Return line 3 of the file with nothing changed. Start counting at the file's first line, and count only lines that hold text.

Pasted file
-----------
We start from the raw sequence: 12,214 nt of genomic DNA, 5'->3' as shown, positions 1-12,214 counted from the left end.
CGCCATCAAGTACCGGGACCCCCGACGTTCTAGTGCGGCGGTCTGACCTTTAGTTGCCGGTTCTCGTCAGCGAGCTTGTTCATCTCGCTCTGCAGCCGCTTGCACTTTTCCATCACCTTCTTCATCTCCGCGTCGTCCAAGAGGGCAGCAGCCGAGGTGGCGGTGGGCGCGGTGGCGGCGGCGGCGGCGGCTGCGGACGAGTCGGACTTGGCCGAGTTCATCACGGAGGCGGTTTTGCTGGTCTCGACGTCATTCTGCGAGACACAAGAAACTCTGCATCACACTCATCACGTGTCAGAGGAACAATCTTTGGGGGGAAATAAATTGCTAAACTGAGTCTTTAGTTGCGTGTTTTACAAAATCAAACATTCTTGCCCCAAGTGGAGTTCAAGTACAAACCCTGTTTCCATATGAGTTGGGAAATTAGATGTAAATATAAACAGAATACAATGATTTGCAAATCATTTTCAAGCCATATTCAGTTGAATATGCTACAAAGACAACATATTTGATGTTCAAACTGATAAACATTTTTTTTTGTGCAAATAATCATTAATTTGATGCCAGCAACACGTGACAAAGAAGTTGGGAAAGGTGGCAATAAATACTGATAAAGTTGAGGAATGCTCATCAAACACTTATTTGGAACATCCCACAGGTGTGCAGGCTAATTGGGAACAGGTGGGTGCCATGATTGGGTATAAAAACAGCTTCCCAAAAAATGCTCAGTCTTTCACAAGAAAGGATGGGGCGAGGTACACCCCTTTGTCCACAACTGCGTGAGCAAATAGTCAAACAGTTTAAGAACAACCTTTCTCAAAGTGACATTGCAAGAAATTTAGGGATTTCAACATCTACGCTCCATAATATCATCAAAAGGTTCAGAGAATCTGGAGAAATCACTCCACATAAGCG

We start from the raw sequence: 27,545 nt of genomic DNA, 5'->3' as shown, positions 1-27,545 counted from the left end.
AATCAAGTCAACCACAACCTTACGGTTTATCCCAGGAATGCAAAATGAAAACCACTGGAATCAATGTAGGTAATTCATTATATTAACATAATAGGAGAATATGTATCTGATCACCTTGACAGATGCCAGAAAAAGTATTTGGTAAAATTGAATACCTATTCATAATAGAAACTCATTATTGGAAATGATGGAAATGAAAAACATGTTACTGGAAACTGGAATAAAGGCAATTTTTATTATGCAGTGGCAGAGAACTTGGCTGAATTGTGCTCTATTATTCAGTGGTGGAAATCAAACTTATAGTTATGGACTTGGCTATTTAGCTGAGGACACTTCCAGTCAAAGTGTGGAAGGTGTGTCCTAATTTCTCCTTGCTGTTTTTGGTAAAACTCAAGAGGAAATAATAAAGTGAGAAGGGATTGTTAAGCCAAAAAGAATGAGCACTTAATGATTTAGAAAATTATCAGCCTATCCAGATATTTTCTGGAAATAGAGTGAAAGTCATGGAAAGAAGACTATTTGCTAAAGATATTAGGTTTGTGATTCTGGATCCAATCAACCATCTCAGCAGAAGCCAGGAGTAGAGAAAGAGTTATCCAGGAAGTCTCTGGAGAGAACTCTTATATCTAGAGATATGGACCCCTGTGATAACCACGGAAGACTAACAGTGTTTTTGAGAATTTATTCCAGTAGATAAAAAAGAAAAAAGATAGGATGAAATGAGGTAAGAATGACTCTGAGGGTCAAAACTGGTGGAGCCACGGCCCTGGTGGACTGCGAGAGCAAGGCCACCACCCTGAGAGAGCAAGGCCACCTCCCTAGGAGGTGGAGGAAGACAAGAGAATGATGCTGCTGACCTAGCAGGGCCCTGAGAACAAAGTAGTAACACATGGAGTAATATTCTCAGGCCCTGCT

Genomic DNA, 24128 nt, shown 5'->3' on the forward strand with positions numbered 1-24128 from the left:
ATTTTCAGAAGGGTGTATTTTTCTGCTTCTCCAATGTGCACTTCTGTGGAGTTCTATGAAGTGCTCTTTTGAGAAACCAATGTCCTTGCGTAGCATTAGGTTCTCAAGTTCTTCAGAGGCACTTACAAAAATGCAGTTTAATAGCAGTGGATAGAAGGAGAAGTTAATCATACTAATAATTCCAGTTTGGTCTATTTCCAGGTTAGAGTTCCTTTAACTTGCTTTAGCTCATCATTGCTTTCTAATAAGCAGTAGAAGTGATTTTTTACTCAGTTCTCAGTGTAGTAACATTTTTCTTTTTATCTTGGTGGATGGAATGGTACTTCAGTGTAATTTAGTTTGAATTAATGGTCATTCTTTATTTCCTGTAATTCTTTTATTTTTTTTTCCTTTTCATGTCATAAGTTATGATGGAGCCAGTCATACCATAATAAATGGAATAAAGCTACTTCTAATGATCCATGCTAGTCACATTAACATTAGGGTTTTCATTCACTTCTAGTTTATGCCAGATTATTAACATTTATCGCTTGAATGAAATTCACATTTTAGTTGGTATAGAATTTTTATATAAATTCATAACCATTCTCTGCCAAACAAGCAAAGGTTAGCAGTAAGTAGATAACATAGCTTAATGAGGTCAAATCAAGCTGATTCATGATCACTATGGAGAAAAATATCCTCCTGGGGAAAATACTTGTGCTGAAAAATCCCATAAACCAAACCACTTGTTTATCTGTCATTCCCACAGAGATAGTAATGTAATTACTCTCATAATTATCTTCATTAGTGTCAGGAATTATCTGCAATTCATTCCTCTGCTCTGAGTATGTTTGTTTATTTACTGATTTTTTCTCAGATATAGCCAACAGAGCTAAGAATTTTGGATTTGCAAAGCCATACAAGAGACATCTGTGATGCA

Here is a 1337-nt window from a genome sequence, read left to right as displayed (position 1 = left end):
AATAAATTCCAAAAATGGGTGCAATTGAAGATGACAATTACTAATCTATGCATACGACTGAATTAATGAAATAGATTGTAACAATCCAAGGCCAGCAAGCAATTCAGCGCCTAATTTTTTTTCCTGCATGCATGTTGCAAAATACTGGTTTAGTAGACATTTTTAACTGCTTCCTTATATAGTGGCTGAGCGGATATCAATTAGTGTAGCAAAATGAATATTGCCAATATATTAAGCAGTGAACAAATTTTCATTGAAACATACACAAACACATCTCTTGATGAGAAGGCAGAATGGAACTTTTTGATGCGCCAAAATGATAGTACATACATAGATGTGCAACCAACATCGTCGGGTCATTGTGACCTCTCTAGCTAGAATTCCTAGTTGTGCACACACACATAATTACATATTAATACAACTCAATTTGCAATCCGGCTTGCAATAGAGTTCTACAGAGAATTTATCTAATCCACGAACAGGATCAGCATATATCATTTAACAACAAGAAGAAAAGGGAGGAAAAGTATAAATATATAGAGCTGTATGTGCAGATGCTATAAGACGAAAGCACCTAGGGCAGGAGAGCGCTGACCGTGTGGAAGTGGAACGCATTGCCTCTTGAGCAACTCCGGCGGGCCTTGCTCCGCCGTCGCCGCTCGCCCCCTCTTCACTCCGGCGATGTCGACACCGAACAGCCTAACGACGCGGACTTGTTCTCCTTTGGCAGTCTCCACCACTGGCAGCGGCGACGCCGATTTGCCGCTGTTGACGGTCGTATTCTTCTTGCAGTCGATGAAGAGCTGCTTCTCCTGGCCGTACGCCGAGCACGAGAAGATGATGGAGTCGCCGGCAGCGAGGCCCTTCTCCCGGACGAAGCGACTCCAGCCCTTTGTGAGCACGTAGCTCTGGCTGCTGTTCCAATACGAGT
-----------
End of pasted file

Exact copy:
We start from the raw sequence: 27,545 nt of genomic DNA, 5'->3' as shown, positions 1-27,545 counted from the left end.